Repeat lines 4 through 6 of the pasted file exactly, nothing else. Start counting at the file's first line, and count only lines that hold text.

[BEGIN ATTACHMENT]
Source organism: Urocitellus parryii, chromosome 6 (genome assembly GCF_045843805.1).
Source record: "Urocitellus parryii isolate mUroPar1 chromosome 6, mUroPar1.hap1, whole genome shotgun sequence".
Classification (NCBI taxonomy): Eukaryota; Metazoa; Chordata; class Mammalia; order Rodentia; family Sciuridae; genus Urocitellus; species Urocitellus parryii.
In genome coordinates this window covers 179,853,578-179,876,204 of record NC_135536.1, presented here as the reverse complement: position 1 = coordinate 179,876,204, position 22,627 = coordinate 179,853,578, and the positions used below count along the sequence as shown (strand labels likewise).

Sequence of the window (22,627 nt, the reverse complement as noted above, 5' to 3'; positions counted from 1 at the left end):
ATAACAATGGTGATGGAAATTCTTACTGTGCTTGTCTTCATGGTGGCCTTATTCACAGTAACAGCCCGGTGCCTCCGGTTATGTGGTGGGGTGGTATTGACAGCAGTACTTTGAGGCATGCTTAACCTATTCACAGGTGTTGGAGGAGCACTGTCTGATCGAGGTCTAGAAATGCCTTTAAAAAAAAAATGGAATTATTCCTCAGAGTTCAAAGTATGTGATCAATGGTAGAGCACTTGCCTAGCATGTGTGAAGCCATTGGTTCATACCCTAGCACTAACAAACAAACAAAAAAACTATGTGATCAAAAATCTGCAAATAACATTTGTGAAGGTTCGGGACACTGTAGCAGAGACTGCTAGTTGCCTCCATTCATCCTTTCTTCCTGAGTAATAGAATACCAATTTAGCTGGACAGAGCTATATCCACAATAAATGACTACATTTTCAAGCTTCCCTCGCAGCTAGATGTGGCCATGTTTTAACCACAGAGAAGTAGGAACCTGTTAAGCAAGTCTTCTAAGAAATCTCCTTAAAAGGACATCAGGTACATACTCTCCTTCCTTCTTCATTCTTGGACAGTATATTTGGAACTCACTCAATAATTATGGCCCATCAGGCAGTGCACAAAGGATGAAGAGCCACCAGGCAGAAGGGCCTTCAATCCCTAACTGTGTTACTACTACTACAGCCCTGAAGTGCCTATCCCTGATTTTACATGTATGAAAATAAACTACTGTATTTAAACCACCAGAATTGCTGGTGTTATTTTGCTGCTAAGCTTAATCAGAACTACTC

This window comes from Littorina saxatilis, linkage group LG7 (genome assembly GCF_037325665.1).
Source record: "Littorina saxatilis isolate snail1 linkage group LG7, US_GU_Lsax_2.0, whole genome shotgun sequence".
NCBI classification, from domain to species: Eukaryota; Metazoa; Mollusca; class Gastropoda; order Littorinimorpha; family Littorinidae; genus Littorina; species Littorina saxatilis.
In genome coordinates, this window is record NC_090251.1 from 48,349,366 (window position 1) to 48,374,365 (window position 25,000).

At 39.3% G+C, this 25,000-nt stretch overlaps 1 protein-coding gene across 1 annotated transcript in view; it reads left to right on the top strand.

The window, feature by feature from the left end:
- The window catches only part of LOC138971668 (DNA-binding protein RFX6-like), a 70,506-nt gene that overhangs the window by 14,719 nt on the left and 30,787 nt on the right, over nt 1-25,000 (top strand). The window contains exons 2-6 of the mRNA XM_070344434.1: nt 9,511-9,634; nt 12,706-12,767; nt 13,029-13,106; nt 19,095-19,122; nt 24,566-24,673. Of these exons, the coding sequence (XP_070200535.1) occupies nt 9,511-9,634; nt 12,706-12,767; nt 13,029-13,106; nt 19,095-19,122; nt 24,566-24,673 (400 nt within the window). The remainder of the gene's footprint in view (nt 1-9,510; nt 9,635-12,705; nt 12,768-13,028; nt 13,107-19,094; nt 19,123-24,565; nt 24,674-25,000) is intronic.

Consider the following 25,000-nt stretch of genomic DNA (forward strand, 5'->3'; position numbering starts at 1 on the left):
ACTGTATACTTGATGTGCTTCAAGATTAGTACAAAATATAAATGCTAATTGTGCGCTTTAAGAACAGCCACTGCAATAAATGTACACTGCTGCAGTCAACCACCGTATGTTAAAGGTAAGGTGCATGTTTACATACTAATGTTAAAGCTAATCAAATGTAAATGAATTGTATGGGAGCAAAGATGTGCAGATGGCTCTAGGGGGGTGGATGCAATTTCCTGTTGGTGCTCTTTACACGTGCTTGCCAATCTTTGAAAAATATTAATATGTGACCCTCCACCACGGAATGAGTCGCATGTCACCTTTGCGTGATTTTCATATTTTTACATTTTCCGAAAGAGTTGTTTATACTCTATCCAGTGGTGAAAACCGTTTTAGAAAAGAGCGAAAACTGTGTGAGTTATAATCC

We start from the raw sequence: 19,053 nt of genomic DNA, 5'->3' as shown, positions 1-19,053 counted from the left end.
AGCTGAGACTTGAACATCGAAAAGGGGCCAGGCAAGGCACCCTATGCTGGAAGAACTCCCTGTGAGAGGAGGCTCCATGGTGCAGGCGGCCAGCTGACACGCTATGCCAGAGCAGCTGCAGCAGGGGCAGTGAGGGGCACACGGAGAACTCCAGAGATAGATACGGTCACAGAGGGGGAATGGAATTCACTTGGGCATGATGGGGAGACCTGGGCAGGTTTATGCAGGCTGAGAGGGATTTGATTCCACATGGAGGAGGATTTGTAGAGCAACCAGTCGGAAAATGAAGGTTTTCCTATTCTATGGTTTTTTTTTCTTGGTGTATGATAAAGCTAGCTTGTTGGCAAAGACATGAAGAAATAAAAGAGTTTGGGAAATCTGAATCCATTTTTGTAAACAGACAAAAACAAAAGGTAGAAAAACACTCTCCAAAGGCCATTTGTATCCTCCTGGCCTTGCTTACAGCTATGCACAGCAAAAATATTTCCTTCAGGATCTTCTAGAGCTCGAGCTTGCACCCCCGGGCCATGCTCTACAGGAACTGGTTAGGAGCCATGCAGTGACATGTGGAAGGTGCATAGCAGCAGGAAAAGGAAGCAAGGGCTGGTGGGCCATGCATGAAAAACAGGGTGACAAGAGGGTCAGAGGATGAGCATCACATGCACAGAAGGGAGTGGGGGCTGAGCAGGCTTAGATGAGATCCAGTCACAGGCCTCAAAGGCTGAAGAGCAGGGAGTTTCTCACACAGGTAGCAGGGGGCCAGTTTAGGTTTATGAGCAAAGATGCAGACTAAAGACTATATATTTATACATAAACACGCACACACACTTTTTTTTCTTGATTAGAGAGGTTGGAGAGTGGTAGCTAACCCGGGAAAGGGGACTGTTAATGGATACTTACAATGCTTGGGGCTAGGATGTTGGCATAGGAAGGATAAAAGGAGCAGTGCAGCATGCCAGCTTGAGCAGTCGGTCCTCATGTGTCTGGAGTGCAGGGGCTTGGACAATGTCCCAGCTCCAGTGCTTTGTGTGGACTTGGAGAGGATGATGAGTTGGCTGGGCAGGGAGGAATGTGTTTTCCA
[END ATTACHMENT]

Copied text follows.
In genome coordinates this window covers 179,853,578-179,876,204 of record NC_135536.1, presented here as the reverse complement: position 1 = coordinate 179,876,204, position 22,627 = coordinate 179,853,578, and the positions used below count along the sequence as shown (strand labels likewise).

Sequence of the window (22,627 nt, the reverse complement as noted above, 5' to 3'; positions counted from 1 at the left end):
ATAACAATGGTGATGGAAATTCTTACTGTGCTTGTCTTCATGGTGGCCTTATTCACAGTAACAGCCCGGTGCCTCCGGTTATGTGGTGGGGTGGTATTGACAGCAGTACTTTGAGGCATGCTTAACCTATTCACAGGTGTTGGAGGAGCACTGTCTGATCGAGGTCTAGAAATGCCTTTAAAAAAAAAATGGAATTATTCCTCAGAGTTCAAAGTATGTGATCAATGGTAGAGCACTTGCCTAGCATGTGTGAAGCCATTGGTTCATACCCTAGCACTAACAAACAAACAAAAAAACTATGTGATCAAAAATCTGCAAATAACATTTGTGAAGGTTCGGGACACTGTAGCAGAGACTGCTAGTTGCCTCCATTCATCCTTTCTTCCTGAGTAATAGAATACCAATTTAGCTGGACAGAGCTATATCCACAATAAATGACTACATTTTCAAGCTTCCCTCGCAGCTAGATGTGGCCATGTTTTAACCACAGAGAAGTAGGAACCTGTTAAGCAAGTCTTCTAAGAAATCTCCTTAAAAGGACATCAGGTACATACTCTCCTTCCTTCTTCATTCTTGGACAGTATATTTGGAACTCACTCAATAATTATGGCCCATCAGGCAGTGCACAAAGGATGAAGAGCCACCAGGCAGAAGGGCCTTCAATCCCTAACTGTGTTACTACTACTACAGCCCTGAAGTGCCTATCCCTGATTTTACATGTATGAAAATAAACTACTGTATTTAAACCACCAGAATTGCTGGTGTTATTTTGCTGCTAAGCTTAATCAGAACTACTC